Federal Fleet Federal Fleet Operation Regulations to someone by E-mail Share Alternative Fuels Data Center: Federal Fleet Operation Regulations on Facebook Tweet about Alternative Fuels Data Center: Federal Fleet Operation Regulations on Twitter Bookmark Alternative Fuels Data Center: Federal Fleet Operation Regulations on Google Bookmark Alternative Fuels Data Center: Federal Fleet Operation Regulations on Delicious Rank Alternative Fuels Data Center: Federal Fleet Operation Regulations on Digg Find More places to share Alternative Fuels Data Center: Federal Fleet Operation Regulations on AddThis.com... More in this section... Federal State Advanced Search All Laws & Incentives Sorted by Type Federal Fleet Operation Regulations Federal fleets based in Arizona that operate primarily in counties with a

475

Alternative Fuels Data Center: Natural Gas Vehicles Safety Regulations  

Alternative Fuels and Advanced Vehicles Data Center (EERE)

Natural Gas Vehicles Natural Gas Vehicles Safety Regulations to someone by E-mail Share Alternative Fuels Data Center: Natural Gas Vehicles Safety Regulations on Facebook Tweet about Alternative Fuels Data Center: Natural Gas Vehicles Safety Regulations on Twitter Bookmark Alternative Fuels Data Center: Natural Gas Vehicles Safety Regulations on Google Bookmark Alternative Fuels Data Center: Natural Gas Vehicles Safety Regulations on Delicious Rank Alternative Fuels Data Center: Natural Gas Vehicles Safety Regulations on Digg Find More places to share Alternative Fuels Data Center: Natural Gas Vehicles Safety Regulations on AddThis.com... More in this section... Federal State Advanced Search All Laws & Incentives Sorted by Type Natural Gas Vehicles Safety Regulations Vehicles converted to operate on compressed natural gas (CNG), liquefied

476

Alternative Fuels Data Center: School Bus Idle Reduction Regulations  

Alternative Fuels and Advanced Vehicles Data Center (EERE)

School Bus Idle School Bus Idle Reduction Regulations to someone by E-mail Share Alternative Fuels Data Center: School Bus Idle Reduction Regulations on Facebook Tweet about Alternative Fuels Data Center: School Bus Idle Reduction Regulations on Twitter Bookmark Alternative Fuels Data Center: School Bus Idle Reduction Regulations on Google Bookmark Alternative Fuels Data Center: School Bus Idle Reduction Regulations on Delicious Rank Alternative Fuels Data Center: School Bus Idle Reduction Regulations on Digg Find More places to share Alternative Fuels Data Center: School Bus Idle Reduction Regulations on AddThis.com... More in this section... Federal State Advanced Search All Laws & Incentives Sorted by Type School Bus Idle Reduction Regulations School bus drivers must turn off bus engines as soon as possible at loading

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Alternative Fuels Data Center: Fuel Exclusivity Contract Regulation  

Alternative Fuels and Advanced Vehicles Data Center (EERE)

Fuel Exclusivity Fuel Exclusivity Contract Regulation to someone by E-mail Share Alternative Fuels Data Center: Fuel Exclusivity Contract Regulation on Facebook Tweet about Alternative Fuels Data Center: Fuel Exclusivity Contract Regulation on Twitter Bookmark Alternative Fuels Data Center: Fuel Exclusivity Contract Regulation on Google Bookmark Alternative Fuels Data Center: Fuel Exclusivity Contract Regulation on Delicious Rank Alternative Fuels Data Center: Fuel Exclusivity Contract Regulation on Digg Find More places to share Alternative Fuels Data Center: Fuel Exclusivity Contract Regulation on AddThis.com... More in this section... Federal State Advanced Search All Laws & Incentives Sorted by Type Fuel Exclusivity Contract Regulation Motor fuel franchise dealers may obtain alternative fuels from a supplier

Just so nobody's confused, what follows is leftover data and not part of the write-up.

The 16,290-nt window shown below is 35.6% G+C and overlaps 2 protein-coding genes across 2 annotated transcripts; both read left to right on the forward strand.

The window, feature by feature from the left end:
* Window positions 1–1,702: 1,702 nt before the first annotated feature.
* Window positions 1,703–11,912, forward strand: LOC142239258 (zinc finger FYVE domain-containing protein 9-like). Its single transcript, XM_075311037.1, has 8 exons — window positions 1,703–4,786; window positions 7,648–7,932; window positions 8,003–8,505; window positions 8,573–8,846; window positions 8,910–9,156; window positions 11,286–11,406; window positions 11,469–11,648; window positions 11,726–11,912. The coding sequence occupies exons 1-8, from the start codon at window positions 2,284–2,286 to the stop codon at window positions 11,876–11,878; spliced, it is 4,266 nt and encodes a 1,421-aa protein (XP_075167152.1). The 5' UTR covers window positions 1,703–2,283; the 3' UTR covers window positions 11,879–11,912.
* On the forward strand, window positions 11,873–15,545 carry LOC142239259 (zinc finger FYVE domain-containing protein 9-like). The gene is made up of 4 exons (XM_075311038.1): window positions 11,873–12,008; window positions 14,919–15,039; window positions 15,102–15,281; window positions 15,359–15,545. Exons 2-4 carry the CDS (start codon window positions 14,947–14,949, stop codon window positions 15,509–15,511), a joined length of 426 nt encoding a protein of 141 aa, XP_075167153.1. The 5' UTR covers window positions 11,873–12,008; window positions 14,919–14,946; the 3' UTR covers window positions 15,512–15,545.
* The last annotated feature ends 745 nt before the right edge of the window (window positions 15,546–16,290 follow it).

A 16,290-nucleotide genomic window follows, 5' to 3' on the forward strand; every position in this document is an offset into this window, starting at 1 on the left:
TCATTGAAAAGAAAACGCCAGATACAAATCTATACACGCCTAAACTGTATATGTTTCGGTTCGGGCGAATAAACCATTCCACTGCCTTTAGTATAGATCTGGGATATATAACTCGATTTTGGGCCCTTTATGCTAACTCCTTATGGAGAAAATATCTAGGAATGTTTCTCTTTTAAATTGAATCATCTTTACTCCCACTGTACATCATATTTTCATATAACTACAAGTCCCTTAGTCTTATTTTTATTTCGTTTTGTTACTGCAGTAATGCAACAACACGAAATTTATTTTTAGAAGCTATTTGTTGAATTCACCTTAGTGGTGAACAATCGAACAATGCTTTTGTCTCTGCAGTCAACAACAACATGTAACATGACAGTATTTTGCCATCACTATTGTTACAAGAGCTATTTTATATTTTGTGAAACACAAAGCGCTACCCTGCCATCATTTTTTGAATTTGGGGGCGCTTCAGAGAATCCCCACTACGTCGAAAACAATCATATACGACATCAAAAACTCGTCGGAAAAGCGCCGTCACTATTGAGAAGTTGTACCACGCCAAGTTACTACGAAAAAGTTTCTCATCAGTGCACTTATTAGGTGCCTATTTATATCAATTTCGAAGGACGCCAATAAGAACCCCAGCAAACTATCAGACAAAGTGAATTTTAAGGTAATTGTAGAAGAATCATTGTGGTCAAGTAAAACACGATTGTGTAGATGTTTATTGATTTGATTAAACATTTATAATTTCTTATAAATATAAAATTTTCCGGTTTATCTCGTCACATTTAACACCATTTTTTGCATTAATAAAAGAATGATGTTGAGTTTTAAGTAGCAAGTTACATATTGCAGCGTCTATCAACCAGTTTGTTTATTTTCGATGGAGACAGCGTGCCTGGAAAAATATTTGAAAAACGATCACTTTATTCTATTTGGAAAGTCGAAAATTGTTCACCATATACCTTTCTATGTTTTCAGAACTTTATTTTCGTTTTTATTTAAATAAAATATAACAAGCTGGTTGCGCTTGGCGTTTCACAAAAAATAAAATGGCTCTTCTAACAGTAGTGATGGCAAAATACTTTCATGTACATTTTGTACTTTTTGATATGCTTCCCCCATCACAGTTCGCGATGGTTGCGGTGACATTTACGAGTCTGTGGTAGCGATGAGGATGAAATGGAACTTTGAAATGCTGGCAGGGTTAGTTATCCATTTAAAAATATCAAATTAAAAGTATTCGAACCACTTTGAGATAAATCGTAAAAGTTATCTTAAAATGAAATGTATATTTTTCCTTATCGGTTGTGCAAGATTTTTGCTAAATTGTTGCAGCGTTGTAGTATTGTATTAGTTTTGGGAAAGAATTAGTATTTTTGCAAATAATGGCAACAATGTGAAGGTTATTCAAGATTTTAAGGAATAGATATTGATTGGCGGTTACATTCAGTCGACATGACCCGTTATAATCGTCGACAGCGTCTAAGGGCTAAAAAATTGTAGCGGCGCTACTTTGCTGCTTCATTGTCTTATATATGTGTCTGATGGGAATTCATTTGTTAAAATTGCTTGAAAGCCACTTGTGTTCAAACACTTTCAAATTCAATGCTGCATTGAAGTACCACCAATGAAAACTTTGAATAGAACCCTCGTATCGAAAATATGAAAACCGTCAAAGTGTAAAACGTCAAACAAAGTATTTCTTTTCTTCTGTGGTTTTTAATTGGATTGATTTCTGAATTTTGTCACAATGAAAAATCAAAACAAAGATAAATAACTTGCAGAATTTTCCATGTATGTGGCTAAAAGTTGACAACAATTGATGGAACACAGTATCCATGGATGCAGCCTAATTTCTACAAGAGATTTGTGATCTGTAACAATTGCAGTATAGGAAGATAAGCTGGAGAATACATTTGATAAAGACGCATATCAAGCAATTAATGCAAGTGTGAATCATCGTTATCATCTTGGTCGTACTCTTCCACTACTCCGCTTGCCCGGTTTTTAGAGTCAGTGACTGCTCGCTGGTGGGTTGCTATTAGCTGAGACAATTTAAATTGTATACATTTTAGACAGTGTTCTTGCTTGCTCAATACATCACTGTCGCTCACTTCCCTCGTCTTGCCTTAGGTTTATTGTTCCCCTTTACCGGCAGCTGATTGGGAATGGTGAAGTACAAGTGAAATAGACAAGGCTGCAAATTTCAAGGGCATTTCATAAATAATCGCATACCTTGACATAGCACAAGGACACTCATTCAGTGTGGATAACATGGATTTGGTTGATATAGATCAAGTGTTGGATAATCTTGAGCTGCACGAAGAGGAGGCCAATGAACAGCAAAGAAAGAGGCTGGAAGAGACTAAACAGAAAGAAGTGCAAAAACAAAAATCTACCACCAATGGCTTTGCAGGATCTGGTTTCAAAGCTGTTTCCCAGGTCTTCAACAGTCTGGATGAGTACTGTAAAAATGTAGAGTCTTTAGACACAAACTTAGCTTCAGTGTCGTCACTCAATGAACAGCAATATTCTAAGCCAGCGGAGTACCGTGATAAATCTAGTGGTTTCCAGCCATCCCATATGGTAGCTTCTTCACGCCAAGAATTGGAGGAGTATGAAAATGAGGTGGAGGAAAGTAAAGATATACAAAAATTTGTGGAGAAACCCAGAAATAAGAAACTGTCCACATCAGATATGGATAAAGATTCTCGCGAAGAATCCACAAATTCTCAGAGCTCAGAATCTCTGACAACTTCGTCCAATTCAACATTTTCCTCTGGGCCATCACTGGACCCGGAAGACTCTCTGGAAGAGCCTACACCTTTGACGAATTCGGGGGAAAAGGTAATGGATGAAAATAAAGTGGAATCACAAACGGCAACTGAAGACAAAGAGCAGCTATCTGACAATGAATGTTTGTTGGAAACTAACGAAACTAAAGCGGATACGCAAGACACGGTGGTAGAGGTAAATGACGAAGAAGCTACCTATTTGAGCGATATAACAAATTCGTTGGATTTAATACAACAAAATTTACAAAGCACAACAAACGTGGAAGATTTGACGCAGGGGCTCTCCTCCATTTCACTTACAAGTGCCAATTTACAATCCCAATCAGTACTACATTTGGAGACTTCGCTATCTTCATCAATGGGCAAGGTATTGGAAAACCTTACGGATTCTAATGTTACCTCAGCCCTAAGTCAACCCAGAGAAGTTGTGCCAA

478

Alternative Fuels Data Center: Alternative Fuel Resale Regulation  

Alternative Fuels and Advanced Vehicles Data Center (EERE)

Alternative Fuel Alternative Fuel Resale Regulation to someone by E-mail Share Alternative Fuels Data Center: Alternative Fuel Resale Regulation on Facebook Tweet about Alternative Fuels Data Center: Alternative Fuel Resale Regulation on Twitter Bookmark Alternative Fuels Data Center: Alternative Fuel Resale Regulation on Google Bookmark Alternative Fuels Data Center: Alternative Fuel Resale Regulation on Delicious Rank Alternative Fuels Data Center: Alternative Fuel Resale Regulation on Digg Find More places to share Alternative Fuels Data Center: Alternative Fuel Resale Regulation on AddThis.com... More in this section... Federal State Advanced Search All Laws & Incentives Sorted by Type Alternative Fuel Resale Regulation An individual, corporation, or other legal entity that resells compressed

479

Alternative Fuels Data Center: E85 Fuel Exclusivity Contract Regulations  

Alternative Fuels and Advanced Vehicles Data Center (EERE)

E85 Fuel Exclusivity E85 Fuel Exclusivity Contract Regulations to someone by E-mail Share Alternative Fuels Data Center: E85 Fuel Exclusivity Contract Regulations on Facebook Tweet about Alternative Fuels Data Center: E85 Fuel Exclusivity Contract Regulations on Twitter Bookmark Alternative Fuels Data Center: E85 Fuel Exclusivity Contract Regulations on Google Bookmark Alternative Fuels Data Center: E85 Fuel Exclusivity Contract Regulations on Delicious Rank Alternative Fuels Data Center: E85 Fuel Exclusivity Contract Regulations on Digg Find More places to share Alternative Fuels Data Center: E85 Fuel Exclusivity Contract Regulations on AddThis.com... More in this section... Federal State Advanced Search All Laws & Incentives Sorted by Type E85 Fuel Exclusivity Contract Regulations

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Alternative Fuels Data Center: Alternative Fuel School Bus Regulations  

Alternative Fuels and Advanced Vehicles Data Center (EERE)

Fuel Fuel School Bus Regulations to someone by E-mail Share Alternative Fuels Data Center: Alternative Fuel School Bus Regulations on Facebook Tweet about Alternative Fuels Data Center: Alternative Fuel School Bus Regulations on Twitter Bookmark Alternative Fuels Data Center: Alternative Fuel School Bus Regulations on Google Bookmark Alternative Fuels Data Center: Alternative Fuel School Bus Regulations on Delicious Rank Alternative Fuels Data Center: Alternative Fuel School Bus Regulations on Digg Find More places to share Alternative Fuels Data Center: Alternative Fuel School Bus Regulations on AddThis.com... More in this section... Federal State Advanced Search All Laws & Incentives Sorted by Type Alternative Fuel School Bus Regulations The Virginia Board of Education may not unreasonably limit the authority of